How simple it may seem it is indeed an issue to do it right. Working with integers is still the most easy one although you don't explicitly memtion if you want to include or exclude the boundary values. It becomes even more difficult if you're working with doubles or datetime objects. Then suddenly broken numbers or the time of the day also play part of the equation.
I've seen this go 'horrably' wrong several time, esoecially with datetime objects. Where analists write "from x until y" it is not clear wheather to include x and y or only include x and exclude y. To be clear there are enough ways to solve this but clear communication is the best one...

Unknown said...

How about writing a simple function like between(x1, x2) and replace all of that notation

Joe McCay said...

Why write a function for such a trivial expression? You will add to the cost of the overall method in which the method between appears. Remember, this will be called for each iteration.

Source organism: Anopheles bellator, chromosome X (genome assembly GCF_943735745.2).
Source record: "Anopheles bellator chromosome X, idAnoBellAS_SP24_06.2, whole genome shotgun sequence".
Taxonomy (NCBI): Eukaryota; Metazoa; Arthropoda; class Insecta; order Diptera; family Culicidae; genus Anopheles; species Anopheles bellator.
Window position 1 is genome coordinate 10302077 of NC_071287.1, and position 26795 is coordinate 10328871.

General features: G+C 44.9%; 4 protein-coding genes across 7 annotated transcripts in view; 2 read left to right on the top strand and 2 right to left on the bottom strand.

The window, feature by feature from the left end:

Tim Ojo said...

I think its perfectly fine to write small, "trivial" functions if they improve the expressiveness and readability of your code. Making micro-optimizations such as inlining expressions should probably be left to the compiler, which does a pretty good job at those kinds of optimizations. This allows the programmer to focus on optimizing the parts of the code that really need it, after they've profiled and identified a hot spot.

Unknown said...

> all of that notation

ahahahahaha!!!

Llewellyn Falco said...

> How about writing a simple function like between(x1, x2) and replace all of that notation

You will need 3 parameters in many languages, so between (x1,x2,x3) . so then the question becomes is the middle number the between value? or the first/last?

I do not care about the method overhead. Many languages will have it inlined anyways by runtime and it's a trival amount of time. Much prefer to optimize for readability and change rather than processor time.

> You might want to fix the "outside" case to use "<="
Yes, you are right.

Ollie Ford said...

Using the middle for the `x` has a nice 'symmetry' with the meaning. If I were to do this, I'd call it something other than 'between' to make this more clear; perhaps `is_ordered(l, x, u)`.

Tartley said...